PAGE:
The first 25 private business licenses to set up retail cannabis dispensaries in communities with more than 50,000 residents have now been awarded to a lucky few entrepreneurs in the province. The question now is where and how many dispensaries will be allowed in the next step, that will include smaller municipalities like Whitchurch-Stouffville. In a Jan. 14 decision, Stouffville council voted to give the green light.
The provincial government gave municipalities the ability to opt-out of retail market and most of the revenue that may come with cannabis sales.
Late last year, neighbouring Markham opted out of retail shops as did a number of other GTA communities. Each municipality had until Jan. 22 to formally notify the Alcohol and Gaming Commission of their choice, which is why the decision was made now.
The decision to opt-in followed input at public meetings, through e-mail as well as an online survey that attempted to discern opinion through six questions on the issue. Although there was a clear split for and against, a town staff report that formed part of councillor’s consideration actually recommended an opt-out, wait-and-see approach.
“We have weighed the options heavily and coming to this decision was not easy,” said Whitchurch-Stouffville Mayor Iain Lovatt. “We were very impressed by the public participation, but because it was almost evenly split, it didn’t give us a clear mandate.”
The report reads, “This option is recommended because it allows staff to further observe the implementation of the licensing regime; learn from other municipalities that have opted in and, most importantly, it allows the town to reconsider its position and opt-in at a later date.”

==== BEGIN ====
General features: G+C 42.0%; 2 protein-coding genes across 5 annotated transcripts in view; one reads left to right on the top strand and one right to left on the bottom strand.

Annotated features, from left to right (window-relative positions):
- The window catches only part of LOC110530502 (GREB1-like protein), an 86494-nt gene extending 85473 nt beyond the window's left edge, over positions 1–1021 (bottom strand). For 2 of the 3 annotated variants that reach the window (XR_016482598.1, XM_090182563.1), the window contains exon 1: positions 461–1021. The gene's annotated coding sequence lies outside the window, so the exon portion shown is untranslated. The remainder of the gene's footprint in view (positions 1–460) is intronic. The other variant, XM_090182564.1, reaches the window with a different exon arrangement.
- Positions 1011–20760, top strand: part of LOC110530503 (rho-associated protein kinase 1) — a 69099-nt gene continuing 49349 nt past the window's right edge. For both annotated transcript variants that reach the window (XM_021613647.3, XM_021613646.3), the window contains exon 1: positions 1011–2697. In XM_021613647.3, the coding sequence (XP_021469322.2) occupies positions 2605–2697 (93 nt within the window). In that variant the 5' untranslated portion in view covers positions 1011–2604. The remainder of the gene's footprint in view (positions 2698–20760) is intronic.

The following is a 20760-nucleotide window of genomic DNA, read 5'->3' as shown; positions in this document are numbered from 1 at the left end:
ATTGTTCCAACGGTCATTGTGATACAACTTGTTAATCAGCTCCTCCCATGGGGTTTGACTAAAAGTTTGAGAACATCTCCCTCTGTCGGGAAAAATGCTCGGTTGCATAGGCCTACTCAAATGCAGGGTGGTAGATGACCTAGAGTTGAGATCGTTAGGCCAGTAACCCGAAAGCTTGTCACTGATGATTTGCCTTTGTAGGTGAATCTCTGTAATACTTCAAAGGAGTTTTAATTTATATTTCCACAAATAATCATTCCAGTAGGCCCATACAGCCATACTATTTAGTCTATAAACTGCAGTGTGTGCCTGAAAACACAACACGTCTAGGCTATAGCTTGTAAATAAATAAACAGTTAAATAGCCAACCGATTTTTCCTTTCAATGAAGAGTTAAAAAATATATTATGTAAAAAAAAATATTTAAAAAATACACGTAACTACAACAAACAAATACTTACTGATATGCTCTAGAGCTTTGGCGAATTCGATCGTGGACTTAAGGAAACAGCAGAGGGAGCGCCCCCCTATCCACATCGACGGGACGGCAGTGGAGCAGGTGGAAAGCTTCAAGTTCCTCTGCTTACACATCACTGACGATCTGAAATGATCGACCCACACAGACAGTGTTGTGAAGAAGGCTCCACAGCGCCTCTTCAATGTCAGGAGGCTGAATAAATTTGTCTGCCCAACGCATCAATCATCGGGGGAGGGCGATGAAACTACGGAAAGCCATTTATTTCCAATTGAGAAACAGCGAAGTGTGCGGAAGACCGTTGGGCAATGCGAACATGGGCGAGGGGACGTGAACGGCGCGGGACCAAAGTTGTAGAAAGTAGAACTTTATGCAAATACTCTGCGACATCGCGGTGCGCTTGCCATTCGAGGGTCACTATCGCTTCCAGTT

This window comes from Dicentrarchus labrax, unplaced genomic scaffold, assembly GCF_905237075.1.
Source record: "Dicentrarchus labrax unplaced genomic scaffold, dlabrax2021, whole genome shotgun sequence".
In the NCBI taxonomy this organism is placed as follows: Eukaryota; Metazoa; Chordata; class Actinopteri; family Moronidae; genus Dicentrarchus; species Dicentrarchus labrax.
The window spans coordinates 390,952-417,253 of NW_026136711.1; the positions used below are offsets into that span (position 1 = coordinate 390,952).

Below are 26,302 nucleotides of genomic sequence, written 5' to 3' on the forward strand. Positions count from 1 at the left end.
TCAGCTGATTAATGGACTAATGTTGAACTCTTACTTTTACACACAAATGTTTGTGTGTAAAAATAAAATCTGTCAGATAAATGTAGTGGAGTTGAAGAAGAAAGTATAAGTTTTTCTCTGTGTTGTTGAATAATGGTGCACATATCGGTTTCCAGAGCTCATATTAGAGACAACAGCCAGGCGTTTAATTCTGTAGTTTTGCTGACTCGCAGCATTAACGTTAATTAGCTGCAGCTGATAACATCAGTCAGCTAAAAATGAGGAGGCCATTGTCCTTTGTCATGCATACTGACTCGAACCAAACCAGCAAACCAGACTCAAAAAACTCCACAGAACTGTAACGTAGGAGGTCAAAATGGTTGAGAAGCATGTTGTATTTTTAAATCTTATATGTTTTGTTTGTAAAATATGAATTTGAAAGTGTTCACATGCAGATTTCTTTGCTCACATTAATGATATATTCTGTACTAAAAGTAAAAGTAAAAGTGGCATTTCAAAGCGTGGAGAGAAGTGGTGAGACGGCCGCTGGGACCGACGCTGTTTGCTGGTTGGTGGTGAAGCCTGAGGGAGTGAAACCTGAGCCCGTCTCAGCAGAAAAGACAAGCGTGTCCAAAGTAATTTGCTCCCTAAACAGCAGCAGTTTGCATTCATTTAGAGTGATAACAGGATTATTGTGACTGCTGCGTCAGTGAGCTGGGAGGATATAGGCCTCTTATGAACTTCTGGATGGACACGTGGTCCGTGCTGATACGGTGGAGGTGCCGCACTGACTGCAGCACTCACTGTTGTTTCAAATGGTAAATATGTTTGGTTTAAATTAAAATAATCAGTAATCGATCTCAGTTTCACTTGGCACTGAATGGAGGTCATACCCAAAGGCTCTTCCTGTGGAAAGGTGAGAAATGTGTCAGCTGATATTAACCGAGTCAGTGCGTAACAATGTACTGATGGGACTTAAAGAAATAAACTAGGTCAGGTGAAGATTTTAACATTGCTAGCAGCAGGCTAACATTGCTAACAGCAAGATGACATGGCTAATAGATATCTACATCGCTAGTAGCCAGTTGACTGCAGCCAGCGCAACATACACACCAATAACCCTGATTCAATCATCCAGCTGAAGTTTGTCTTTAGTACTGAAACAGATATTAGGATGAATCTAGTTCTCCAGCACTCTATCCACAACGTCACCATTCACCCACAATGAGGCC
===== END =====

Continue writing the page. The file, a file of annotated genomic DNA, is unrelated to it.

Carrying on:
The report clarified reasons for recommending the opt-out including that once pot shops are okayed for a community, that permission cannot be revoked and no alterations to permission can be made, so beyond what the province restricts, such as being more than 150m from a school, the town could not add any fees, control the size or ownership or restrict pot shops to a particular part of town.
Councillor’s ultimately decided that those concerns were unwarranted, looking to lessons from other jurisdictions where pot is legal and also the provinces’ own experience with distribution of liquor. Ward 5 Councillor Richard Bartley specifically recalled experiences with liquor saying that the people who most want council to opt-out are the black-market suppliers as had been the case with liquor distribution. But the decision to opt-in did include a request to the province to allow more town discretion as to what locations were acceptable.
As a result of the decision the town does not lose out on any of the financial benefits of legalization. The staff report notes that non-retail businesses in the sector already benefit the town and payments to the town from the provincial pot fund will come in at about $41,000 for opt-in communities over the next two years. In addition, town coffers will gain a share of the revenue split from the 50 per cent above $100 million in revenue the province has promised to allocate to municipalities.
So, for now Stouffville indulgers will have to rely on Canada Post or a trip to the nearest large opt-in community to get their buzz. But it seems inevitable that soon they, and Markham residents, will be able to amble into a location in town to get it.